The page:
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Jim Letourneau's Blog

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Background of Dr. Norman Wong

This post is part of a 16 part series of posts taken from the transcript of an interview I (JL) conducted with Resverlogix (RVX.TO) co-founders Dr. Norman Wong (NW) and Donald McCaffrey (DM).

What follows is a lengthy and candid interview about the history of Resverlogix, recent events at the American Heart Association meetings, and future plans for the company.

I'll be publishing two interview segments a day so not all of the links may be active if you are viewing this near the end of March 28-April 5, 2011.

  1. Background of Dr. Norman Wong

  2. Early History of Resverlogix

  3. HDL Biology

  4. American Heart Association Meeting - 2010

  5. CETP History

  6. Importance of HDL Type

  7. AHA ASSERT Trial Response

  8. ALTs

  9. Investor Reaction

  10. The Next 2 Years

  11. David vs. Goliath

  12. Alzheimer's Therapy Potential

  13. Upcoming Assure Trial

  14. Volatility of Resverlogix

  15. Resverlogix is Expanding

  16. More on the sell-off


Part 1

JL: Dr. Wong, please tell me a bit about your background.

NW: I'm an endocrinologist. My role is to look after people with diabetes, lipid disorder, thyroid. So that's my medical background.

My research background actually began way before my medical background. In addition to my medical training, I am also a biochemist, and that's where I got started in doing research in relationship to ApoA-1 and HDL. Really the start of the project for where we are today began in 1983. So you can see how long it has taken us to get from just thoughts to the current project that we have today. In 1983, I started my fellowship after finishing my training in internal medicine. The endocrine fellowship is a subspecialty with Internal medicine being the major specialty, and a sub-subspecialty of endocrinology is lipid disorders.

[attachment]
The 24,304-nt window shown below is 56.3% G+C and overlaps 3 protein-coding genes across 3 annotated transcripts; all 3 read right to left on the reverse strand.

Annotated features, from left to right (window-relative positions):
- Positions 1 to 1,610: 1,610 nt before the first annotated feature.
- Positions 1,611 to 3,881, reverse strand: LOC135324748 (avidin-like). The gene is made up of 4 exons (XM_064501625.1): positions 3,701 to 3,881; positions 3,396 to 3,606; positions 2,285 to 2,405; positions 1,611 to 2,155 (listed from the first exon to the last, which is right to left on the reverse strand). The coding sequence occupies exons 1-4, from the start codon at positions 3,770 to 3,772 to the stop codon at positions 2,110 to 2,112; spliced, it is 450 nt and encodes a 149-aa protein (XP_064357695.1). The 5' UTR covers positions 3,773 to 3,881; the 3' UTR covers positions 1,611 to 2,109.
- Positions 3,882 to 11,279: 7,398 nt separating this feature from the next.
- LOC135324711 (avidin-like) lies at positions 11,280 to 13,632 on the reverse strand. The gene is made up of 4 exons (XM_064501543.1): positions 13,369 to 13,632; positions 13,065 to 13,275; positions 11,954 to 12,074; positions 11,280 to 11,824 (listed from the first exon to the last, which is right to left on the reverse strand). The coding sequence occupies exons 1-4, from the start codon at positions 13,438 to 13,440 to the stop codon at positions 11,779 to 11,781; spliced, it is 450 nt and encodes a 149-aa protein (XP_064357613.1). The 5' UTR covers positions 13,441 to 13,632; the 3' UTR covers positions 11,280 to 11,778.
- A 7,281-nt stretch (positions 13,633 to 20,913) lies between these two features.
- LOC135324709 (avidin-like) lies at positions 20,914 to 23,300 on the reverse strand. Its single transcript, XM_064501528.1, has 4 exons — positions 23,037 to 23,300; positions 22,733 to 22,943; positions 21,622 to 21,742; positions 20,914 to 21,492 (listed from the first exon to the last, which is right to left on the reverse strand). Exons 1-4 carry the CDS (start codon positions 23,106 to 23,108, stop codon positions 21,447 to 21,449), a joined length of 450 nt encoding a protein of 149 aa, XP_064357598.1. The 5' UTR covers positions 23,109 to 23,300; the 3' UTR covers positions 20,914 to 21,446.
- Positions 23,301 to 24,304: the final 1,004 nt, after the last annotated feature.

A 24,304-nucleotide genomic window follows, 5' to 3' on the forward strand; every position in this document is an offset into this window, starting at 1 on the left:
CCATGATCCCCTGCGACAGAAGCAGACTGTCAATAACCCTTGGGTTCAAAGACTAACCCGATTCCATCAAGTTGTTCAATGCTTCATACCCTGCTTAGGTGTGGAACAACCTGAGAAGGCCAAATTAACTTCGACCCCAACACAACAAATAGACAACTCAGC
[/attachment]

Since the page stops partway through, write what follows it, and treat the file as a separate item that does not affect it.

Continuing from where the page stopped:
JL: Lipid disorders, that's a huge deal.

NW: Yes. I mean, it's the biggest deal right now for LDL, HDL, sure.

JL: We eat too much food, and we're all fat.

DM: It has taken 27 years to go from his research to reality.

NW: To the pill.

DM: (Puts a bottle of pills is on the table.) 27 years it takes to get here. That's amazing.

NW: We didn't invent this overnight. This is 27 years of research that went into this. In '83, I started to look around at genes that were regulated by various hormones, and that's what an endocrinologist does. And little did I know that I was already working on ApoA-1, but I didn't know it back then. In 1983, we didn't have the technology. We didn't have the questions. We just knew that we were looking for things that responded to hormones, and hormones are little signaling molecules inside the body. When I came back to Calgary in 1987, after four years of fellowship, I was funded by the Canadian government and the Alberta government for my training.

So this thing that we were working on, this gene, after I returned back to Calgary, I sequenced it. Overnight, it was 99.9% homologous with ApoA-1. So overnight, we became an ApoA-1 and HDL lab. That's when Don and I met.

You can find this in the literature. It's published all over the place. And now, we were working with this gene, and my only interest was looking at these hormones that could drive this thing up. And it drove it up 20 fold. Guess what, (it was thyroid hormone) but you can't use thyroid hormones. It's toxic. If you give too much to a patient, they become hyperthyroid. Have you heard of Graves' disease. Remember Monty Python, the guy with the big eyes? He had Graves' disease. So, it's dangerous to give them that molecule. But that's where the first sort of thinking started. And then Don and I became business partners.